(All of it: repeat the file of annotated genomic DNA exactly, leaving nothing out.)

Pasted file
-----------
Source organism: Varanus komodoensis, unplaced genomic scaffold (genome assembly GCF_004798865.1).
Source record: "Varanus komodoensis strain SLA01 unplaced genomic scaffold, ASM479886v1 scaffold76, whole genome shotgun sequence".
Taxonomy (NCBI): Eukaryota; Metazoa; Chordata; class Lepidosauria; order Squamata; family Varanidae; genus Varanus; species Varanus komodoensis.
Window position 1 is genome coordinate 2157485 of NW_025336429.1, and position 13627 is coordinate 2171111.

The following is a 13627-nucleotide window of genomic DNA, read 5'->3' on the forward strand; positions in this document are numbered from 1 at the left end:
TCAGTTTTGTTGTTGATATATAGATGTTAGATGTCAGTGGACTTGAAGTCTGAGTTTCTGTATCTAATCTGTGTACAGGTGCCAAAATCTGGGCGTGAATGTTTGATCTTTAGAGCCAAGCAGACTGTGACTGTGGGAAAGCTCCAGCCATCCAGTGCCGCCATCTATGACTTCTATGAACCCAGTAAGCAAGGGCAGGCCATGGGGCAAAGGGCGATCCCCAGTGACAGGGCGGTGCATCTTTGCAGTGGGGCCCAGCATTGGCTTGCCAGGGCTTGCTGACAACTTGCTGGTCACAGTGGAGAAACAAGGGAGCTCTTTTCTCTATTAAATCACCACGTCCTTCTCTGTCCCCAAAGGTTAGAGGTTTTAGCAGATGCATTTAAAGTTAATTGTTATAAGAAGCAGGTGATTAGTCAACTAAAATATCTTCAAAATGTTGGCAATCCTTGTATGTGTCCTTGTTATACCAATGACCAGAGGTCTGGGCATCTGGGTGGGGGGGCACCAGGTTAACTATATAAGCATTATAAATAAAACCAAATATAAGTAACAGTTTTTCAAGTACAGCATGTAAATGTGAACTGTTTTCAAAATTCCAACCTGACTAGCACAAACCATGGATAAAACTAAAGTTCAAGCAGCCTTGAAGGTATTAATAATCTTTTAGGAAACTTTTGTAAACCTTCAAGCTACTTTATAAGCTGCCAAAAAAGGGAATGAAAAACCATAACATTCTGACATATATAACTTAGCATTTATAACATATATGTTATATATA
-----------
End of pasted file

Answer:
Source organism: Varanus komodoensis, unplaced genomic scaffold (genome assembly GCF_004798865.1).
Source record: "Varanus komodoensis strain SLA01 unplaced genomic scaffold, ASM479886v1 scaffold76, whole genome shotgun sequence".
Taxonomy (NCBI): Eukaryota; Metazoa; Chordata; class Lepidosauria; order Squamata; family Varanidae; genus Varanus; species Varanus komodoensis.
Window position 1 is genome coordinate 2157485 of NW_025336429.1, and position 13627 is coordinate 2171111.

The following is a 13627-nucleotide window of genomic DNA, read 5'->3' on the forward strand; positions in this document are numbered from 1 at the left end:
TCAGTTTTGTTGTTGATATATAGATGTTAGATGTCAGTGGACTTGAAGTCTGAGTTTCTGTATCTAATCTGTGTACAGGTGCCAAAATCTGGGCGTGAATGTTTGATCTTTAGAGCCAAGCAGACTGTGACTGTGGGAAAGCTCCAGCCATCCAGTGCCGCCATCTATGACTTCTATGAACCCAGTAAGCAAGGGCAGGCCATGGGGCAAAGGGCGATCCCCAGTGACAGGGCGGTGCATCTTTGCAGTGGGGCCCAGCATTGGCTTGCCAGGGCTTGCTGACAACTTGCTGGTCACAGTGGAGAAACAAGGGAGCTCTTTTCTCTATTAAATCACCACGTCCTTCTCTGTCCCCAAAGGTTAGAGGTTTTAGCAGATGCATTTAAAGTTAATTGTTATAAGAAGCAGGTGATTAGTCAACTAAAATATCTTCAAAATGTTGGCAATCCTTGTATGTGTCCTTGTTATACCAATGACCAGAGGTCTGGGCATCTGGGTGGGGGGGCACCAGGTTAACTATATAAGCATTATAAATAAAACCAAATATAAGTAACAGTTTTTCAAGTACAGCATGTAAATGTGAACTGTTTTCAAAATTCCAACCTGACTAGCACAAACCATGGATAAAACTAAAGTTCAAGCAGCCTTGAAGGTATTAATAATCTTTTAGGAAACTTTTGTAAACCTTCAAGCTACTTTATAAGCTGCCAAAAAAGGGAATGAAAAACCATAACATTCTGACATATATAACTTAGCATTTATAACATATATGTTATATATA